Today, the United States will return approximately 3,800 Iraqi artifacts to the Republic of Iraq at a repatriation ceremony at the residence of the Republic of Iraq’s Ambassador to the United States in Washington, D.C. The artifacts were smuggled into the United States for delivery to Hobby Lobby Stores, Inc. (“Hobby Lobby”), a nationwide arts-and-crafts retailer based in Oklahoma City, Oklahoma, and two of its corporate affiliates. Hobby Lobby agreed to forfeit these artifacts and $3 million to resolve a civil forfeiture complaint and multi-year investigation by the United States Attorney’s Office for the Eastern District of New York and U.S. Immigration and Customs Enforcement, Homeland Security Investigations (HSI).
U.S. Immigration and Customs Enforcement (ICE) Acting Director Thomas D. Homan and Iraq’s Ambassador to the United States Fareed Yasseen will sign the ceremonial certificates transferring ownership of the artifacts from the United States to Iraq. Richard P. Donoghue, United States Attorney for the Eastern District of New York, and Ian Saunders, Acting Assistant Commissioner, Office of International Affairs, U.S. Customs and Border Protection will also participate in the repatriation ceremony.
“The Republic of Iraq, standing on the land that was once home to the storied city-states and kingdoms of Mesopotamia, has a celebrated heritage as a cradle of civilization,” stated U.S. Attorney Donoghue. “We are proud to have played a role in removing these pieces of Iraq’s history from the black market of illegally obtained antiquities and restoring them to the Iraqi people.” U.S. Attorney Donoghue thanked Dr. Eckart Frahm of Yale University and Dr. Elizabeth C. Stone from Stony Brook University (SUNY) for their assistance.
“On behalf of U.S. Immigration and Customs Enforcement (ICE), and thanks to the hard work of the Office of the Special Agent in Charge in New York, it is a great honor for me to return so many priceless cultural artifacts to the people of Iraq,” stated ICE Acting Director Homan. “I would like to thank my colleagues at U.S. Customs and Border Protection and the U.S. Attorney’s Office for the Eastern District of New York for making this repatriation possible,” Homan added. “We will continue to work together to prevent the looting of antiquities and ensure that those who would attempt to profit from this crime are held accountable. This ceremony should serve as a powerful reminder that nobody is above the law.”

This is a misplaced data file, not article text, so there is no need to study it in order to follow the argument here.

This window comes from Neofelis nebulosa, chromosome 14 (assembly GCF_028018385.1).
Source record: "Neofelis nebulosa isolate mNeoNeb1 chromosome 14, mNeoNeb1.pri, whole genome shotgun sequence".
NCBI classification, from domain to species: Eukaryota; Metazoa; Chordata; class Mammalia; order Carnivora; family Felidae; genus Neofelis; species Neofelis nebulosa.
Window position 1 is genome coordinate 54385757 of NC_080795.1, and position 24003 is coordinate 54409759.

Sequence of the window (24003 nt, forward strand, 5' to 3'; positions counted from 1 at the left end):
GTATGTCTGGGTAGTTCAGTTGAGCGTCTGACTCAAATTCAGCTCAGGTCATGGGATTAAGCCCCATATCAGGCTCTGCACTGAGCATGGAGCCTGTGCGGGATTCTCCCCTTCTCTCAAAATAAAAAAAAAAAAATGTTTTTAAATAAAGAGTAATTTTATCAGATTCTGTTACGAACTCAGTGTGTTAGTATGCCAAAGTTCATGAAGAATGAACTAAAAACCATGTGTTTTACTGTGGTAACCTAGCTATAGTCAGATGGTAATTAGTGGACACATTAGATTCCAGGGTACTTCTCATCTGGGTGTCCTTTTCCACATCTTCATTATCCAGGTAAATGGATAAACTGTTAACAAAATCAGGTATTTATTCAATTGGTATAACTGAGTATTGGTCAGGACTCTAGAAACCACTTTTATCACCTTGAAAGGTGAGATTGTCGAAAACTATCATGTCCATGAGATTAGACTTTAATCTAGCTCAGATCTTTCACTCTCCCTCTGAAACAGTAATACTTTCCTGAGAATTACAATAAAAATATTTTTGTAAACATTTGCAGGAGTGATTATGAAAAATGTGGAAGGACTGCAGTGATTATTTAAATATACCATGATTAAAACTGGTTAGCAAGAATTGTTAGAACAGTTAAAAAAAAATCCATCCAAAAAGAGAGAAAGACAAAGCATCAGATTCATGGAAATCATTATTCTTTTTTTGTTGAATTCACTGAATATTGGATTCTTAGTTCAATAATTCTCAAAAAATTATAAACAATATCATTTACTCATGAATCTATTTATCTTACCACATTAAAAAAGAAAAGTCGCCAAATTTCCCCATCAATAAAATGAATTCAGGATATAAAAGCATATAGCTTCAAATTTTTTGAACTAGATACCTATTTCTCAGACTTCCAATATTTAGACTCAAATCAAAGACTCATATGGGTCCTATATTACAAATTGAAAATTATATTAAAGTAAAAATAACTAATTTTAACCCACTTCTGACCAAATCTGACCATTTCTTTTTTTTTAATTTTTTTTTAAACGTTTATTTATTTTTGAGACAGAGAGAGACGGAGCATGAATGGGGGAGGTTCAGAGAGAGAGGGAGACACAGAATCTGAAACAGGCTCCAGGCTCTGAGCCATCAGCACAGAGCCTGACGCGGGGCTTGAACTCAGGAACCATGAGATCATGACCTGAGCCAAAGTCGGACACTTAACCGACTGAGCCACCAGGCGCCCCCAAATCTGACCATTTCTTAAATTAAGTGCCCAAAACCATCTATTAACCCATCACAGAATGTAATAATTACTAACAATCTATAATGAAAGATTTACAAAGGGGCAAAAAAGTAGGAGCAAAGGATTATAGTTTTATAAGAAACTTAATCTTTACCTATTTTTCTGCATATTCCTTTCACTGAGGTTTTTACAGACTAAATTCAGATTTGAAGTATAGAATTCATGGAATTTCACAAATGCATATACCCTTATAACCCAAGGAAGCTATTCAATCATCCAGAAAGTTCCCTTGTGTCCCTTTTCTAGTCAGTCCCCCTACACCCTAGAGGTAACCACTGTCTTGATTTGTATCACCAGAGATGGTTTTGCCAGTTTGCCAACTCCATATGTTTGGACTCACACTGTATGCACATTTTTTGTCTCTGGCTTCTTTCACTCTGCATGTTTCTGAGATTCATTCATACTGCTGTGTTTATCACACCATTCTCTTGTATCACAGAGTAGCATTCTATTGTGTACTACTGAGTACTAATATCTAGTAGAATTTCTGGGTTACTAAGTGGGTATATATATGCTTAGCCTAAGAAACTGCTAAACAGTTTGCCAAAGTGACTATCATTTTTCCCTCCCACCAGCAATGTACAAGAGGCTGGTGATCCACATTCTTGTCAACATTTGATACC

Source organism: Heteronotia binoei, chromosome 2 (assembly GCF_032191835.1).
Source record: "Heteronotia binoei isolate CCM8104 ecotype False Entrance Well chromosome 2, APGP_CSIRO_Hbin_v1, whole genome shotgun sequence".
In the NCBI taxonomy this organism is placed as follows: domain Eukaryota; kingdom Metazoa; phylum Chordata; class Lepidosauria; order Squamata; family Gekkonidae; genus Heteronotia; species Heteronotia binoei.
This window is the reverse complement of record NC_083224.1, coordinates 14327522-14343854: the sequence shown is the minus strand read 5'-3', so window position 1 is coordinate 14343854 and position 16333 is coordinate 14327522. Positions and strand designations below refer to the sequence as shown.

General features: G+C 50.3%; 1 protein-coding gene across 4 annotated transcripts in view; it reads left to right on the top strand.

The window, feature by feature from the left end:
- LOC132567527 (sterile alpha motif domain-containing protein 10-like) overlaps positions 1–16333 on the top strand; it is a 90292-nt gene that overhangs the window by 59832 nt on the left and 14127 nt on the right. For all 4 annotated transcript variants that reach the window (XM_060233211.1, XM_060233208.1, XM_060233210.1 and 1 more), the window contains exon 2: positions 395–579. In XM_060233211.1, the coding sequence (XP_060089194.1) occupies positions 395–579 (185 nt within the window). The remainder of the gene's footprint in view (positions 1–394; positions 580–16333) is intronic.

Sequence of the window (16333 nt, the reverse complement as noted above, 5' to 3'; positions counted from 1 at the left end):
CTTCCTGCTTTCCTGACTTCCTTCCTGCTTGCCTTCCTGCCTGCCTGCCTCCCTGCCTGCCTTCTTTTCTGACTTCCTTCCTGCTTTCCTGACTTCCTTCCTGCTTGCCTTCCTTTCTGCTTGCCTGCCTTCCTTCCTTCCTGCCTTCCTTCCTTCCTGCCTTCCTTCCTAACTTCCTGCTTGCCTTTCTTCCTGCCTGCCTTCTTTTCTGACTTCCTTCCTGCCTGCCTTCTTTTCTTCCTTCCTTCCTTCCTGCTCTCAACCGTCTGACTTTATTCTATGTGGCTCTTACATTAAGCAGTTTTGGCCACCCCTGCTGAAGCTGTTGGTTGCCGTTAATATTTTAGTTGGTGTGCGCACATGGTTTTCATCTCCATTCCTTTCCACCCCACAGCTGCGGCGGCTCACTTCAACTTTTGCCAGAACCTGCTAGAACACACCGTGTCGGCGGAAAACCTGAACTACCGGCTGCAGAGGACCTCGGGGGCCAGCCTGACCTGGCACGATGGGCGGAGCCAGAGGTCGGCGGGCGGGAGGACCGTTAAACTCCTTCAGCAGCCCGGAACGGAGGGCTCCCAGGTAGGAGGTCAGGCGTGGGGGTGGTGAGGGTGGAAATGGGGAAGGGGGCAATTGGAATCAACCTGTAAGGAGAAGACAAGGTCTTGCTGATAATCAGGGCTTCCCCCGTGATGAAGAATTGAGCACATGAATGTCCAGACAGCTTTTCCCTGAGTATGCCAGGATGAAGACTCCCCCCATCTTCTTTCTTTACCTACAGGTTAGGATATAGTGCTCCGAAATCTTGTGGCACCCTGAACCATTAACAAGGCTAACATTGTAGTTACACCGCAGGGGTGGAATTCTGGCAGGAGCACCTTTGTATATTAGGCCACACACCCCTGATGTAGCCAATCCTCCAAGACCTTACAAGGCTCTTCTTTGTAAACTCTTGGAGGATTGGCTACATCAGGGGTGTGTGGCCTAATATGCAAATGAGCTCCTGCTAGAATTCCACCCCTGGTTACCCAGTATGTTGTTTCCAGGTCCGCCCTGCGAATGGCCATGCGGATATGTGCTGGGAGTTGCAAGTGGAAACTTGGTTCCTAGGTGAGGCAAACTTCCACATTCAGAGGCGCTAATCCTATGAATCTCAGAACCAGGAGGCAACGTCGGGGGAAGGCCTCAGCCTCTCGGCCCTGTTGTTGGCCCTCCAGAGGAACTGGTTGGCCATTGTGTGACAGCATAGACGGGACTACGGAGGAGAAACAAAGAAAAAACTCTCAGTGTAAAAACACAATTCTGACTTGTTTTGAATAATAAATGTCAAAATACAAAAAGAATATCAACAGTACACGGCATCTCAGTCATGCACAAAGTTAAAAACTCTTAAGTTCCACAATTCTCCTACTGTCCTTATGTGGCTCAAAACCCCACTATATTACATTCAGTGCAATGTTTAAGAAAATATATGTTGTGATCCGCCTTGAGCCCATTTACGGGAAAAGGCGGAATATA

In July 2010, Hobby Lobby’s president and a consultant traveled to the United Arab Emirates (UAE) to inspect a large number of cuneiform tablets and other antiquities being offered for sale. Following this trip, an expert on cultural property law warned Hobby Lobby that cuneiform tablets and cylinder seals were particularly likely to have been looted from Iraqi archaeological sites. Hobby Lobby proceeded to purchase a set of 5,548 artifacts in late 2010. Two-thirds of these artifacts were shipped in 2010 and 2011 by foreign antiquities dealers who made false statements on shipping labels, failed to file formal entry papers with U.S. Customs and Border Protection, and supplied fabricated provenances and sham invoices.
In July 2017, the government filed a civil forfeiture complaint and a stipulation of settlement in which Hobby Lobby consented to the forfeiture of approximately 3,500 ancient cuneiform and bullae that comprised part of the 2010 purchase, plus 144 cylinder seals and $3 million. Hobby Lobby also agreed to identify, turn over to the United States and forfeit any additional artifacts from the 2010 purchase that came to light. Hobby Lobby further agreed to adopt internal policies and procedures governing its importation and purchase of cultural property, provide appropriate training to its personnel, hire qualified outside customs counsel and customs brokers, and submit quarterly reports to the U.S. Attorney’s Office on any cultural property acquisitions for 18 months. In addition, Hobby Lobby stipulated to a statement of facts that related the history of its purchase of thousands of Iraqi artifacts in 2010, the red flags surrounding that acquisition, and the improper shipments of these artifacts.
In September 2017, pursuant to its obligations under the stipulation with the government, Hobby Lobby advised the government that it was in possession of 245 additional cylinder seals that were part of the 2010 purchase. In October 2017, Hobby Lobby shipped these cylinder seals to the United States and subsequently entered into a stipulation with the United States consenting to their forfeiture.
The Repatriated Antiquities
The antiquities being repatriated to Iraq at today’s ceremony consist of approximately:
- 450 cuneiform tablets
- 3,000 clay bullae
- 371 cylinder seals
Cuneiform is an ancient system of writing on clay tablets that was used in ancient Mesopotamia thousands of years ago. The names of people, places and months used on a number of the cuneiform tablets confirm that they originated in the area of modern-day Iraq. Clay bullae are balls of clay on which seals have been imprinted. Cylinder seals are small engraved stone cylinders. When rolled on wet clay, they create raised images in the clay that can include pictures and cuneiform writing.
All of the artifacts were civilly forfeited in the Eastern District of New York. Iraq’s petitions for their return were approved by the chief of the Money Laundering and Asset Recovery Section of the Department of Justice.
The government’s case was handled by Assistant United States Attorneys Karin Orenstein and Ameet Kabrawala.
E.D.N.Y. Docket No. 17-CV-3980 (LDH) (VMS)
 In February 2018, 18 of the 144 cylinder seals that Hobby Lobby delivered to the government in connection with the July 2017 settlement were determined to be Egyptian Scarabs and are not included in this repatriation.